Teachers take charge to save ailing public schools

The American Federation of Teachers, and some unions are throwing their muscle behind teacher-led models.

Four years ago, Francis Parkman Middle School was spiraling downward with plummeting enrollment, abysmal test scores and notoriety for unruliness. Then teachers stepped out of the classroom and took charge of the school.

Today, the rechristened Woodland Hills Academy, named for the school’s suburban location north of Los Angeles, is run by a teacher-controlled committee where the principal carries the same weight as a teacher and the district has minimal say in operations.

Test scores are up 18 percent and enrollment has spiked more than 30 percent. The model works, teachers say, because everyone from the principal to the janitor is vested in the outcome. “Everybody has a stake,” said teacher Bruce Newborn. “We all suffer and we all win.”

Fed up with being blamed for failing students, classroom teachers from Boston to Los Angeles are taking over their schools in a small but growing trend in the education reform movement.

Proponents say teachers can turn floundering schools into flourishing ones if allowed the freedom to innovate to meet the needs of their students. That means allowing teachers to hire who they want, spend funds as they see fit, and customize everything from curriculum to calendar — as long as they meet state and federal mandates.

“The current system constrains teachers quite significantly — teachers are one stop on the assembly line,” said Tim McDonald, associate at Education Evolving, an education-reform nonprofit. “It’s the system that’s causing the failure, not the teachers.”

But the jury is still out on whether teacher-leaders really turn around troubled schools.

Student achievement has been mixed, according to a recent study by Claremont Graduate University education professor Charles Kerchner. “No one has yet reached a definitive answer to how well teacher-run schools perform,” Kerchner stated.

How smoothly teachers can run a school is also a question mark. Leadership by consensus often leads to slower decision-making, especially with people inexperienced in the substantial administrative work operating a school entails.

“I’m skeptical it’s going to be a solution of scale,” said Michael Petrilli, executive vice president of the Thomas B. Fordham Institute, an education policy research institute. “With great teachers and a strong model, you can pull it off, but it’s really hard.”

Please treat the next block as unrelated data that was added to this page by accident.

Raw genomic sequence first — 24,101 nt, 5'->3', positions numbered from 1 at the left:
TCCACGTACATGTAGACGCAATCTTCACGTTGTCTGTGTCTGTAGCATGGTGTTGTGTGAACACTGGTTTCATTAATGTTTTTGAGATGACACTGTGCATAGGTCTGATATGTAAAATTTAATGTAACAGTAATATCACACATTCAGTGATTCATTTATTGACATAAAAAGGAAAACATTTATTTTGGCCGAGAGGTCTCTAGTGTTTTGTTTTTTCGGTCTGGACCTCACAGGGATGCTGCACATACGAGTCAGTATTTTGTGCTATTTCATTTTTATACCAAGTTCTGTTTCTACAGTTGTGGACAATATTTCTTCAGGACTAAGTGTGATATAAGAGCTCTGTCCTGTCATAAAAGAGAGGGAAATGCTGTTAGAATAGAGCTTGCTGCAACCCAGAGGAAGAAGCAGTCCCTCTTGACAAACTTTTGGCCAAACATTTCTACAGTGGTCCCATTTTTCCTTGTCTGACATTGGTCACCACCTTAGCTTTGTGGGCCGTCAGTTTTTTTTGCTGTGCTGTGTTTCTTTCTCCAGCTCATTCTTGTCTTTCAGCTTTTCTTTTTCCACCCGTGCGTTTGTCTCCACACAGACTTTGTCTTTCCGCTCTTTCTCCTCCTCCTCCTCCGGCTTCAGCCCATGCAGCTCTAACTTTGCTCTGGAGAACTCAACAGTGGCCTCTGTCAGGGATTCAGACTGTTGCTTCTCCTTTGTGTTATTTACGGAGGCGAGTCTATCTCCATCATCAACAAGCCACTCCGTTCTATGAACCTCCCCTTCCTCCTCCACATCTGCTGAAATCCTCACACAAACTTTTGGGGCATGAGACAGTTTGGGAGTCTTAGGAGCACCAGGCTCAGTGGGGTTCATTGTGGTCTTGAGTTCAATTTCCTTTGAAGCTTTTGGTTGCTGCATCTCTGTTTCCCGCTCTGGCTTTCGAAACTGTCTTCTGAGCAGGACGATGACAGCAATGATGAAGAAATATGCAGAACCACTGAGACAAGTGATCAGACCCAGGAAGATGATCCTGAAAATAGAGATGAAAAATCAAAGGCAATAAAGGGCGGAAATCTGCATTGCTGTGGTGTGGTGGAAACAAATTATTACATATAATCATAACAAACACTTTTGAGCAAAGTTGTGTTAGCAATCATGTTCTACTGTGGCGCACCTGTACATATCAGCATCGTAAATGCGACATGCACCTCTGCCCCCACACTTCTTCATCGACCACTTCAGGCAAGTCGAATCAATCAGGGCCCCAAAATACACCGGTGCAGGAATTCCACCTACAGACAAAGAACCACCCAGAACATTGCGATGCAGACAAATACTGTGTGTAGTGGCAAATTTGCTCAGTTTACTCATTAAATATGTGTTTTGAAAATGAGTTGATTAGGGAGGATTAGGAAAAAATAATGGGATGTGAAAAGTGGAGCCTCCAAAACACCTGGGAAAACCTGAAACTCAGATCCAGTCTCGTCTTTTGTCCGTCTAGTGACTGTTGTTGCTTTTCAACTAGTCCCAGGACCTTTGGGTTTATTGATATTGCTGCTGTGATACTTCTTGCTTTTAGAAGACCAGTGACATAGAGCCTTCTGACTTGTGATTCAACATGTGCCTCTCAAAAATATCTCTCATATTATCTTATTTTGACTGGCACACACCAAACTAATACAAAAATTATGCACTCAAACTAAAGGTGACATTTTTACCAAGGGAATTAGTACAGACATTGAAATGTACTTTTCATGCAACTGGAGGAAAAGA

Independent charter schools run by teacher groups have been around for several decades, but a new teacher-led model is emerging on a wider scale that gives teachers more power and schools more autonomy. Some, like Woodland Hills, retain principals but reduce their authority; some eschew principals altogether.

This hybrid model has found a powerful torchbearer — teachers unions, which have been eager to find a way to push back against largely non-unionized charters and reformers who point the finger at unions as protectors of the status quo.

The American Federation of Teachers, and unions in Boston, Denver, Milwaukee, Minneapolis and Los Angeles are throwing their muscle behind teacher-led models.

The stakes are highest in Los Angeles Unified, the nation’s second largest school district which has around 170 charter schools — the most of any district in the country. The district is turning over 250 new and low-performing schools to the organization that submits the best educational plan, and union United Teachers Los Angeles is anxious to stop charters from gaining more ground.

“We’ve always said we wanted to be part of a collaborative reform process,” said Joel Jordan, UTLA special projects director. “But how do we go to the mat against charter schools?”

Enter Woodland Hills Academy.

Despite its location in a leafy suburb, the school is like many in Los Angeles. It draws a broad spectrum of students — 40 percent receive free or reduced-price lunches. Half the student body is Hispanic, the other half speaks 26 languages ranging from Armenian to Farsi.